Howard Shanet, Conductor, Composer and Professor, Dies at 87

Classic Arts News   Howard Shanet, Conductor, Composer and Professor, Dies at 87
Howard Shanet, a conductor, composer and Columbia University professor, died on June 19 at 87, reports The New York Times.

Shanet was born in Brooklyn in 1918. He initially studied cello and received two degrees from Columbia University: a bachelor's in 1939 and a master's in musicology in 1941.

After serving in the Pacific during World War II, Shanet studied composition with Bohuslav Martinu and Aaron Copland and conducting with Serge Koussevitzky and Fritz Stiedry. He was a conducting assistant to Leonard Bernstein at the New York City Symphony in the early 1950's and program annotator for the New York Philharmonic in 1959 and 1960, according to the Times.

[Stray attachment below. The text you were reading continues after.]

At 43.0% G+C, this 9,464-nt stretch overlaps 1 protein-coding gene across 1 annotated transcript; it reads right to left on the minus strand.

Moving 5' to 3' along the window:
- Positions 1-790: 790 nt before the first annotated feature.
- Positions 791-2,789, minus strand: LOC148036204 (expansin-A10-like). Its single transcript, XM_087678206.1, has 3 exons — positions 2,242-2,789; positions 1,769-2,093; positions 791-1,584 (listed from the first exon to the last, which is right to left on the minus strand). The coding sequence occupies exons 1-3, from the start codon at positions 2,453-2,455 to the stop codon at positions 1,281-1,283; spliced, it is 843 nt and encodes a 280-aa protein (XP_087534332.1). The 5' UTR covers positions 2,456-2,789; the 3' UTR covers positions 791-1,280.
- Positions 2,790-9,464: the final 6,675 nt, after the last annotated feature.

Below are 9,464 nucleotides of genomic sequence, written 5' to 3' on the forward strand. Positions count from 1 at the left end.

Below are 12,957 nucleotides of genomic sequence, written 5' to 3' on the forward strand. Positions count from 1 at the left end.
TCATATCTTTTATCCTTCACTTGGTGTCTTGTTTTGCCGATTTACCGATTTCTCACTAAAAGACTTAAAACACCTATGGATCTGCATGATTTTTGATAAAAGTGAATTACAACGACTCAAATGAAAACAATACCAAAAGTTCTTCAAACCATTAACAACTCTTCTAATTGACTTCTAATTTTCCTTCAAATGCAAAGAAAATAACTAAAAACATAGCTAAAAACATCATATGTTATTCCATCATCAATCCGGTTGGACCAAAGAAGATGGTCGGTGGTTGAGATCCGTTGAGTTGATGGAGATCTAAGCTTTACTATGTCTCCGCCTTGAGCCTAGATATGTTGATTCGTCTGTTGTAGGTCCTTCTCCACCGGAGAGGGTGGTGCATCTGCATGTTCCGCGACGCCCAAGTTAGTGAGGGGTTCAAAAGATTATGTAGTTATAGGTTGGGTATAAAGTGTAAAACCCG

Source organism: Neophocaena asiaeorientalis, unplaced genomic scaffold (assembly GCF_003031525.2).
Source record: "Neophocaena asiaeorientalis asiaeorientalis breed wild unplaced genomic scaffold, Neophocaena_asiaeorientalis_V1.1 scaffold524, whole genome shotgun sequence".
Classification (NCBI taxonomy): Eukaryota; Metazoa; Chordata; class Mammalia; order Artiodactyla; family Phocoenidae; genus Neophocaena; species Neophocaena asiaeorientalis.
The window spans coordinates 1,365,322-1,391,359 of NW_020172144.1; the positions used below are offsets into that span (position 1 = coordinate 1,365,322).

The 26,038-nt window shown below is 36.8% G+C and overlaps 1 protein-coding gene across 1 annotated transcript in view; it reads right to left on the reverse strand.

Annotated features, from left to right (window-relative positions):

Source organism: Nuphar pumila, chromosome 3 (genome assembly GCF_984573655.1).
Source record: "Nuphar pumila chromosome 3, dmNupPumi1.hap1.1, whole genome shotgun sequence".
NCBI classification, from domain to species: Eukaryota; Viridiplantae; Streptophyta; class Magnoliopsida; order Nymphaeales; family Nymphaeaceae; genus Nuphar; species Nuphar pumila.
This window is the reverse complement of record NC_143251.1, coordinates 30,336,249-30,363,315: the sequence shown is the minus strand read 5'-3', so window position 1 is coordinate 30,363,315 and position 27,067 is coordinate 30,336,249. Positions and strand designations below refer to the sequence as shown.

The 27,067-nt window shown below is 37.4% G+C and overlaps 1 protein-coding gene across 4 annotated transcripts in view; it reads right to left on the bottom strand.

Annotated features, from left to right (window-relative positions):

He appeared as guest conductor of the New York Philharmonic, the Boston Symphony Orchestra at Tanglewood, the CBS Symphony and orchestras in Holland and Israel.

According to the Times, Shanet was drawn to new music and seldom-played repertoire. He composed music for orchestra, string quartet and band.

Shanet was the author of two books, Learn to Read Music, published in 1956, and Philharmonic: A History of New York's Orchestra, published in 1975.

In 1953 Shanet joined the Columbia faculty as a professor of music and a conductor of the university's orchestra. He was chairman of Columbia's music department from 1972 to 1978, then a professor emeritus.

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